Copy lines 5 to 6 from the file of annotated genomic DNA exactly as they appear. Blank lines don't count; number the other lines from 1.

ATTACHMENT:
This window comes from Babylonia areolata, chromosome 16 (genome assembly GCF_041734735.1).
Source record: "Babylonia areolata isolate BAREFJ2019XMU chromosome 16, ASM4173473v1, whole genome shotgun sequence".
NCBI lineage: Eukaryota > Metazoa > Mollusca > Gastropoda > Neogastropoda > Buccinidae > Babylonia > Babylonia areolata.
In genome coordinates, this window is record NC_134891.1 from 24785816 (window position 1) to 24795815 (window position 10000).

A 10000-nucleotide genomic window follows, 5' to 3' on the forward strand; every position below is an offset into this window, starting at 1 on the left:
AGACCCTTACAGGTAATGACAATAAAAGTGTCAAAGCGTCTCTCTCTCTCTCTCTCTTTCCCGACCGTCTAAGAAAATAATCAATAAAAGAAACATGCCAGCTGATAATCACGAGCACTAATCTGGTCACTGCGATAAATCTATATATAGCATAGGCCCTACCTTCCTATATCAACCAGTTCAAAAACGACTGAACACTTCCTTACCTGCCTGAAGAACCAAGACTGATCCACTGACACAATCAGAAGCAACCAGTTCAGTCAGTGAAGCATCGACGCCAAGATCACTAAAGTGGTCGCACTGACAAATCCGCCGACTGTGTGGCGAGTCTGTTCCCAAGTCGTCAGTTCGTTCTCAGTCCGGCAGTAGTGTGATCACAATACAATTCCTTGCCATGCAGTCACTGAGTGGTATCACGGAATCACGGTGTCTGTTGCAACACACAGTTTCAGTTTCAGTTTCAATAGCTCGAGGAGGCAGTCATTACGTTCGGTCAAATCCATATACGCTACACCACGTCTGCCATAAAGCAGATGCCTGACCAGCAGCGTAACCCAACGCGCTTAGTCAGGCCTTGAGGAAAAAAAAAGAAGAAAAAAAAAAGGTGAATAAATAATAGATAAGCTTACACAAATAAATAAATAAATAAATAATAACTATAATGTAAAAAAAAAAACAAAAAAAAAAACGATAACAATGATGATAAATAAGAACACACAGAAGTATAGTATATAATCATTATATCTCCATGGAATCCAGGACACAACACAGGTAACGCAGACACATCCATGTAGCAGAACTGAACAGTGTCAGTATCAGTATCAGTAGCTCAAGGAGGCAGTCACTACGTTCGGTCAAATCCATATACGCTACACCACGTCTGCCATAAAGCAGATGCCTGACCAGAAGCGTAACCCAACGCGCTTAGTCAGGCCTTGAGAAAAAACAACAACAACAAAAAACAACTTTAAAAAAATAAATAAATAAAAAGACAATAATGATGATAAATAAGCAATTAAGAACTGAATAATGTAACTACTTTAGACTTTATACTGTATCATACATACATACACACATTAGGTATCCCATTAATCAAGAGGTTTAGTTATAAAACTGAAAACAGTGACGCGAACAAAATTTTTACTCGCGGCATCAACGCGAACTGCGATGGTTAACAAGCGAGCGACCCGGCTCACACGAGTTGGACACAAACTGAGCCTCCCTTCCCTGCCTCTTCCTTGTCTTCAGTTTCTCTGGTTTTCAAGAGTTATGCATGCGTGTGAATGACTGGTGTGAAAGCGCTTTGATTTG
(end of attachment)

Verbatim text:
A 10000-nucleotide genomic window follows, 5' to 3' on the forward strand; every position below is an offset into this window, starting at 1 on the left:
AGACCCTTACAGGTAATGACAATAAAAGTGTCAAAGCGTCTCTCTCTCTCTCTCTCTTTCCCGACCGTCTAAGAAAATAATCAATAAAAGAAACATGCCAGCTGATAATCACGAGCACTAATCTGGTCACTGCGATAAATCTATATATAGCATAGGCCCTACCTTCCTATATCAACCAGTTCAAAAACGACTGAACACTTCCTTACCTGCCTGAAGAACCAAGACTGATCCACTGACACAATCAGAAGCAACCAGTTCAGTCAGTGAAGCATCGACGCCAAGATCACTAAAGTGGTCGCACTGACAAATCCGCCGACTGTGTGGCGAGTCTGTTCCCAAGTCGTCAGTTCGTTCTCAGTCCGGCAGTAGTGTGATCACAATACAATTCCTTGCCATGCAGTCACTGAGTGGTATCACGGAATCACGGTGTCTGTTGCAACACACAGTTTCAGTTTCAGTTTCAATAGCTCGAGGAGGCAGTCATTACGTTCGGTCAAATCCATATACGCTACACCACGTCTGCCATAAAGCAGATGCCTGACCAGCAGCGTAACCCAACGCGCTTAGTCAGGCCTTGAGGAAAAAAAAAGAAGAAAAAAAAAAGGTGAATAAATAATAGATAAGCTTACACAAATAAATAAATAAATAAATAATAACTATAATGTAAAAAAAAAAACAAAAAAAAAAACGATAACAATGATGATAAATAAGAACACACAGAAGTATAGTATATAATCATTATATCTCCATGGAATCCAGGACACAACACAGGTAACGCAGACACATCCATGTAGCAGAACTGAACAGTGTCAGTATCAGTATCAGTAGCTCAAGGAGGCAGTCACTACGTTCGGTCAAATCCATATACGCTACACCACGTCTGCCATAAAGCAGATGCCTGACCAGAAGCGTAACCCAACGCGCTTAGTCAGGCCTTGAGAAAAAACAACAACAACAAAAAACAACTTTAAAAAAATAAATAAATAAAAAGACAATAATGATGATAAATAAGCAATTAAGAACTGAATAATGTAACTACTTTAGACTTTATACTGTATCATACATACATACACACATTAGGTATCCCATTAATCAAGAGGTTTAGTTATAAAACTGAAAACAGTGACGCGAACAAAATTTTTACTCGCGGCATCAACGCGAACTGCGATGGTTAACAAGCGAGCGACCCGGCTCACACGAGTTGGACACAAACTGAGCCTCCCTTCCCTGCCTCTTCCTTGTCTTCAGTTTCTCTGGTTTTCAAGAGTTATGCATGCGTGTGAATGACTGGTGTGAAAGCGCTTTGATTTG